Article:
As video games transition from TV screens to arenas, esports superstars are starting to develop followings that rival famous athletes. Professional esports players are rapidly gaining celebrity status, yet so few of them have the knowledge, time, or resources to fully optimize their brand and truly engage with their fans. Between extensive practice, travel, and competition, it's nearly impossible for professional players to balance their social media while simultaneously improving their play.
Tons of Fans With No Time to Engage
Like any professional sports franchise filled with celebrity athletes, developing a positive brand image is vital to successful monetization and fan engagement down the road. Most professional players have plenty of followers but not the time nor the expertise to create meaningful connections. As a result, there's a massive opportunity loss due to the fact that they have no one dedicated to managing their brand accounts.
There's a fast growing need for businesses to aid in bridging the gap between pro esports athletes and some of the other "players" like leagues, foundations, venture capitalists, and their fans.
Kevin Hoang, the founder of Esprouts, saw the universal need for better social media management in esports and started to capitalize on his ability early. After years perfecting his skills at League of Legends and eventually becoming an opponent analyst for a North American professional team, Kevin decided to venture into the business side of esports.
His business, Esprouts, is an up-and-coming growth agency dedicated to validating ideas for esports startups and developing a strong brand image for existing entities. This translates to everything from product roadmapping and planning to social media management and digital consulting. In our recent interview, Kevin shared part of his entrepreneurial journey and what made him decide to hone in on esports.
How did you transition to the business side of esports?
After two years of playing League every day and barely missing the qualification for Challenger Series, the team I was on disbanded. This gave me the opportunity to become more involved with the University of Washington where I went on to coach the school's LoL team and achieve top four standing in North America.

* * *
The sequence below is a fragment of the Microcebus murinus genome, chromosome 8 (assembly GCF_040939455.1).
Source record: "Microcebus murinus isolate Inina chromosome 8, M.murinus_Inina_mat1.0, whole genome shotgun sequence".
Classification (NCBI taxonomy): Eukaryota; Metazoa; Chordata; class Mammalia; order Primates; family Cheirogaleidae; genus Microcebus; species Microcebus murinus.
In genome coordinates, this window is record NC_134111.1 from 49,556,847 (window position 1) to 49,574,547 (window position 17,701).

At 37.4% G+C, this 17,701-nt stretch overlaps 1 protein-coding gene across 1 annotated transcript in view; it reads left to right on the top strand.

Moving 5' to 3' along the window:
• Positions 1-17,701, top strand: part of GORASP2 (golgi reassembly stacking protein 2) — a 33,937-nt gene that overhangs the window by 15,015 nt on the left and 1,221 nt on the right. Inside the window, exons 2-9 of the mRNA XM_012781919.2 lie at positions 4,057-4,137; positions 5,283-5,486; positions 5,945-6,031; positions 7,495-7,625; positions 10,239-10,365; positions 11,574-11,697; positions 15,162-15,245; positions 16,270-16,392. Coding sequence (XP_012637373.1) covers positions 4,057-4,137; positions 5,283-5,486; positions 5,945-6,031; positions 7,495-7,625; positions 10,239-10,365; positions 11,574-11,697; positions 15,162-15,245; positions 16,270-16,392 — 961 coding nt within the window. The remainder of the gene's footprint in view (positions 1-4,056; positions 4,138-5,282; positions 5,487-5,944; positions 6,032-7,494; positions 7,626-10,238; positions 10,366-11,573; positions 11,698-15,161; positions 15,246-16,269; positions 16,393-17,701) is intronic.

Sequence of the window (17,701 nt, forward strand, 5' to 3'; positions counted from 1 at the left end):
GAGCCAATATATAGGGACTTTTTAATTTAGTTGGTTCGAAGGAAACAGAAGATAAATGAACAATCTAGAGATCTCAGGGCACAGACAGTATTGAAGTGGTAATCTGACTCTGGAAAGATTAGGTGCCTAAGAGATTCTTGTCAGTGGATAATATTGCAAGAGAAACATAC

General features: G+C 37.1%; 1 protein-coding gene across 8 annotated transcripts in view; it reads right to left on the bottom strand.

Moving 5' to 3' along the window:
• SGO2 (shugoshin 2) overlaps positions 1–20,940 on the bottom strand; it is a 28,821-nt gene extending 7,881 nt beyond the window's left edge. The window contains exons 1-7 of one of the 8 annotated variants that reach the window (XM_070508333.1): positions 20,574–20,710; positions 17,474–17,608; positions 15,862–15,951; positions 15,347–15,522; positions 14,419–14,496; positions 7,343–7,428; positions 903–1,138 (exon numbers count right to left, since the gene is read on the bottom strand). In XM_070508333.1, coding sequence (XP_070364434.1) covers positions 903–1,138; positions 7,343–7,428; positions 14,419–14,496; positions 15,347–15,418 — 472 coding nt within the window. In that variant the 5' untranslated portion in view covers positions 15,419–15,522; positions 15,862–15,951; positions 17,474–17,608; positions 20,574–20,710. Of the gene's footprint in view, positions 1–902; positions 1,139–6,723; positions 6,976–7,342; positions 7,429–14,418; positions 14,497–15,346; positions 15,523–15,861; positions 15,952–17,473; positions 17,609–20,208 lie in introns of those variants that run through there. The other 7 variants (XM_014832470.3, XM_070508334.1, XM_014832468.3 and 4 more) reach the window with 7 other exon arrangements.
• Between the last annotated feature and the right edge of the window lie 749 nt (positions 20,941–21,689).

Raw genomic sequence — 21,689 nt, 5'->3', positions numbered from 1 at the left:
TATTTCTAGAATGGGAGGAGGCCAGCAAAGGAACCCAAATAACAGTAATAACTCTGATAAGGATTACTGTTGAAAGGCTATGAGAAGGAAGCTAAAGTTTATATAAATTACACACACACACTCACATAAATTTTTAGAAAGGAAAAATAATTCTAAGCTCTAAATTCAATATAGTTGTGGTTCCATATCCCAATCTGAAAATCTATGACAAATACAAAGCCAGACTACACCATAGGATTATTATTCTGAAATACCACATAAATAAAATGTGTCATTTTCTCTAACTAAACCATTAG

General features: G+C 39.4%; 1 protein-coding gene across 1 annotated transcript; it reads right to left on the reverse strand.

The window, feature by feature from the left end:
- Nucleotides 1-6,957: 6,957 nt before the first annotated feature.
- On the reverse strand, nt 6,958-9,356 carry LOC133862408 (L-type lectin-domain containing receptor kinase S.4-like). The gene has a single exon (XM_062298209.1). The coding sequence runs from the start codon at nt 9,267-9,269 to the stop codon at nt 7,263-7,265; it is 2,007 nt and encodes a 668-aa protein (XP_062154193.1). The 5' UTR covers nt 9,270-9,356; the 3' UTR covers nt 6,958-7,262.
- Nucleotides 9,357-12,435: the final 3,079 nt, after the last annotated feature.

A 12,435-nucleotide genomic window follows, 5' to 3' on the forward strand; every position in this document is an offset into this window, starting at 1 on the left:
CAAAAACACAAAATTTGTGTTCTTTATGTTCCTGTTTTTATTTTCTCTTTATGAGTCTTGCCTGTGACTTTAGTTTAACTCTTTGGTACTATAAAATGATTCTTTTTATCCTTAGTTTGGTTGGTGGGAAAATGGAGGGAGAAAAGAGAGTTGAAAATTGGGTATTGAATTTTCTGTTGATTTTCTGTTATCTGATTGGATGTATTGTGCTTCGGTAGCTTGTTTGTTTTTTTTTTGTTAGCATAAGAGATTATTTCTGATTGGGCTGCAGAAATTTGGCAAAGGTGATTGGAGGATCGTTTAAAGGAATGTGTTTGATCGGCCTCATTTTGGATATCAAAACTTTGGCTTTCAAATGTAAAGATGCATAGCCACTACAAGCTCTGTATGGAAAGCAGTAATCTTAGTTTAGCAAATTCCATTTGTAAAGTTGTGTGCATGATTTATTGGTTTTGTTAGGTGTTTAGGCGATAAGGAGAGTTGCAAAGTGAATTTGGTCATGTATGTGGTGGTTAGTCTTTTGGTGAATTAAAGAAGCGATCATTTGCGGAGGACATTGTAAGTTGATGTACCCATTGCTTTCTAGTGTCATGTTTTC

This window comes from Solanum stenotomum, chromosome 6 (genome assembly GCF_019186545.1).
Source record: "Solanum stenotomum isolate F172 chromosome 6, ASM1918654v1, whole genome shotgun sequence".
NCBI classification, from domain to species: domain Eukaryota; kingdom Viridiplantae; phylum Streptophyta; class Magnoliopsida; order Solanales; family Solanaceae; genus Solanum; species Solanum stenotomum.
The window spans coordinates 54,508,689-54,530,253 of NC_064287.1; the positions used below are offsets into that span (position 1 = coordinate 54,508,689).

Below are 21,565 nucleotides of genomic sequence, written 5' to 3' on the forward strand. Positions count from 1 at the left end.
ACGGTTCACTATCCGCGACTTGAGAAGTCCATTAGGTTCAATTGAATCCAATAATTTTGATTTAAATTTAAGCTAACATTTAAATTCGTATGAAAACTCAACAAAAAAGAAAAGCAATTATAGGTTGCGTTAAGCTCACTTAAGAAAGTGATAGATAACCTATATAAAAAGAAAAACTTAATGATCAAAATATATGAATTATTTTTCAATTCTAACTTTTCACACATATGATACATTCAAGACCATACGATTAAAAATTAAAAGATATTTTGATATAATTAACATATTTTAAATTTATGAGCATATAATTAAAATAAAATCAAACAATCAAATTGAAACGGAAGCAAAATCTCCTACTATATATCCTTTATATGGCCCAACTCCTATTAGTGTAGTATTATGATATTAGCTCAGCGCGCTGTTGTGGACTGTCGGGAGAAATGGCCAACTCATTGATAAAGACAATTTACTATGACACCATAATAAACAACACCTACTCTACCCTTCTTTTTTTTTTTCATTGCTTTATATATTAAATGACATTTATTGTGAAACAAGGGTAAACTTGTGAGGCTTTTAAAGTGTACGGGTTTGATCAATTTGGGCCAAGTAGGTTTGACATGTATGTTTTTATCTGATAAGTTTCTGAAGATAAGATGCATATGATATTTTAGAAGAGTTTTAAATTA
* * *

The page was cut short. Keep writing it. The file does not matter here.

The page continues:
My time coaching at UW eventually led me to become an analyst for TSM (Team Solo Mid) where I scouted opponent matchups and studied the play patterns of other teams. But most importantly, working as an analyst revealed that if I want to continue working on the team side, head coach is the absolute best I would be able to get.
I think we can all agree too much of anything is a bad thing, and I really couldn't possibly spend any more time watching video games. I was always interested in the business world, and the career path of a head coach was just not something I could identify with. I decided to take what I learned from a prior consulting job at Microsoft and dedicate my time to forging new partnerships in the esports space.
Will esports ever reach the size and stature of an industry like the NFL?
Yes, absolutely. In Korea and SE Asia, esports has grown much faster in the public eye. In the US, esports infrastructure is extremely strong but lacks the widespread public obsession in places like Korea and parts of SE Asia. The US is still developing its die hard video game culture, and its sheer size makes it somewhat difficult to cover when trying to hype esports up across the nation.
In terms of potential, the NFL is extremely limited due to the fact that it takes place in America and is limited to American teams. Unlike the NFL and American football in general, esports is a global sport. In esports, it doesn't matter what language you speak, where you're from, or what your gender is. You can play from anywhere, with anyone, at any time. Because of its global and accessible nature, esports will easily surpass the viewership numbers and brand participation of the NFL.
The unexpected opportunity for entrepreneurs interested in video games
These days, it's simply impossible to consider video games a waste of time. As new opportunities continue to arise for budding entrepreneurs in the esports scene, it's safe to say the industry's exponential growth isn't slowing down anytime soon. Esports is a ripe market overflowing with opportunities for entrepreneurs looking to get involved in social media management and personal brand development. It may be fun and games at first glance, but the market makes it clear: video games aren't just for kids anymore.